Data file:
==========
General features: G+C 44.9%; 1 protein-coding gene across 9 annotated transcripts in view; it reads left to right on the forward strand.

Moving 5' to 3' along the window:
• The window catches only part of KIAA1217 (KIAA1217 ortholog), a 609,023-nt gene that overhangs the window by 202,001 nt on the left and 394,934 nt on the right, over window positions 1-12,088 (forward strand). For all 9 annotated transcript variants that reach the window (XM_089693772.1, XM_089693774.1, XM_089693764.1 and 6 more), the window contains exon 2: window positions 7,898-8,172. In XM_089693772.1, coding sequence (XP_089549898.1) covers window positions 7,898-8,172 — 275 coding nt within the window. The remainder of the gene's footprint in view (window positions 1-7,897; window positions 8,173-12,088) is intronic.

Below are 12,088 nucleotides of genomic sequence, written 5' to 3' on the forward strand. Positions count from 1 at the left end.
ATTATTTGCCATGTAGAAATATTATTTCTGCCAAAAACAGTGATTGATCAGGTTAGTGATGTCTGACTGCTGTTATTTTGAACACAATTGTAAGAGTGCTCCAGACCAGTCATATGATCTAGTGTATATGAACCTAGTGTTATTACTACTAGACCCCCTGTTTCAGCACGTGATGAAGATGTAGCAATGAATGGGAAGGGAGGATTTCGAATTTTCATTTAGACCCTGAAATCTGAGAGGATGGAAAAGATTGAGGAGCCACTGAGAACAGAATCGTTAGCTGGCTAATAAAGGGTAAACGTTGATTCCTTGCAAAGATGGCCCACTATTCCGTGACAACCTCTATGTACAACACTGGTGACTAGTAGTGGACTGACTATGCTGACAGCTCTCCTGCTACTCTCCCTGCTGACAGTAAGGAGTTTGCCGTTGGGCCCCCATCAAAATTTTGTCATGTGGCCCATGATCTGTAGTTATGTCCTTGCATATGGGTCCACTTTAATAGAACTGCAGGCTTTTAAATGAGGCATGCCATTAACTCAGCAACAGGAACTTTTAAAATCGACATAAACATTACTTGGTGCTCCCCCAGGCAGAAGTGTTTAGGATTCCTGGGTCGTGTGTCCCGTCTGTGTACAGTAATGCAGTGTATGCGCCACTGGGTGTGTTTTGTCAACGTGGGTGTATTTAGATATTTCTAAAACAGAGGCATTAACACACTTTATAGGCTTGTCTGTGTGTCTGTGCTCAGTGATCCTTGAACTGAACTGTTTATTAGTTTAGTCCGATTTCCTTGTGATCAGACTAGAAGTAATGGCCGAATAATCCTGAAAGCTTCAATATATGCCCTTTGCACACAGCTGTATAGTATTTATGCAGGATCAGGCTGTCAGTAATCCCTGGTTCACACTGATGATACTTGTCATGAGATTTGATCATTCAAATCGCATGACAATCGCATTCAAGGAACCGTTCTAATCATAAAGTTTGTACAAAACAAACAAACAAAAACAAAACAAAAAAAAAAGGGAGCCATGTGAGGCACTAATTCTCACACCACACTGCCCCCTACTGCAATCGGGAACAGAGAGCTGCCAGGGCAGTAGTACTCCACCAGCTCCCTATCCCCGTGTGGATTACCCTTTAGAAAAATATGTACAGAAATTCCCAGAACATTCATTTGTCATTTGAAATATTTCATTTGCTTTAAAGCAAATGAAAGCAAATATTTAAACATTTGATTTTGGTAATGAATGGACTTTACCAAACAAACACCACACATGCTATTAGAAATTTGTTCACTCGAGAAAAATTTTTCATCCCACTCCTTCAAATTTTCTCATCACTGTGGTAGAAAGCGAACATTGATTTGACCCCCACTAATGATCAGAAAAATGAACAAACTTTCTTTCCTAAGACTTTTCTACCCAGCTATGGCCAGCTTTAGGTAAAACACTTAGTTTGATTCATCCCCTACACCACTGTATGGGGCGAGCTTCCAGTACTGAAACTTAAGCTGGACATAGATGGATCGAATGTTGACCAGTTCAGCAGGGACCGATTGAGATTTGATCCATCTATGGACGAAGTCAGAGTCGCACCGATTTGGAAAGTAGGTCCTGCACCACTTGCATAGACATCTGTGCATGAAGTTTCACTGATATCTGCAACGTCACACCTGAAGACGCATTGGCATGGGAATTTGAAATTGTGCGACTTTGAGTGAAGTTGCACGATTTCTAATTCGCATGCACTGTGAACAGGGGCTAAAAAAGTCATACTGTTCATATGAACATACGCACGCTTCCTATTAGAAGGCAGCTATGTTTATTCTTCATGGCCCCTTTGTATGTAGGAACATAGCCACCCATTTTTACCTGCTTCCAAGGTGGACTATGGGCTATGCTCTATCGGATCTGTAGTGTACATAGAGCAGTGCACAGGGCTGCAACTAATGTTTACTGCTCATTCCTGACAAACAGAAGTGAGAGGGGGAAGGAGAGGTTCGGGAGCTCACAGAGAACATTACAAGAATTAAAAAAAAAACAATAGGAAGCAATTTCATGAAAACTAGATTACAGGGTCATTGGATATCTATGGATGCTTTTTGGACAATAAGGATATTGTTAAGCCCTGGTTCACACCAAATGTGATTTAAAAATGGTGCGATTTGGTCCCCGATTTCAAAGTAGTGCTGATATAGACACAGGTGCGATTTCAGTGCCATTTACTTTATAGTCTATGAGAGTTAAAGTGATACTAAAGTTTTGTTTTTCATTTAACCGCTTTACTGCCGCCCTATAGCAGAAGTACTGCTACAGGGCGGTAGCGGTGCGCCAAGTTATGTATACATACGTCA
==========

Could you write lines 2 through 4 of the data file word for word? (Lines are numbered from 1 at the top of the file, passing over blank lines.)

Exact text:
Moving 5' to 3' along the window:
• The window catches only part of KIAA1217 (KIAA1217 ortholog), a 609,023-nt gene that overhangs the window by 202,001 nt on the left and 394,934 nt on the right, over window positions 1-12,088 (forward strand). For all 9 annotated transcript variants that reach the window (XM_089693772.1, XM_089693774.1, XM_089693764.1 and 6 more), the window contains exon 2: window positions 7,898-8,172. In XM_089693772.1, coding sequence (XP_089549898.1) covers window positions 7,898-8,172 — 275 coding nt within the window. The remainder of the gene's footprint in view (window positions 1-7,897; window positions 8,173-12,088) is intronic.

Below are 12,088 nucleotides of genomic sequence, written 5' to 3' on the forward strand. Positions count from 1 at the left end.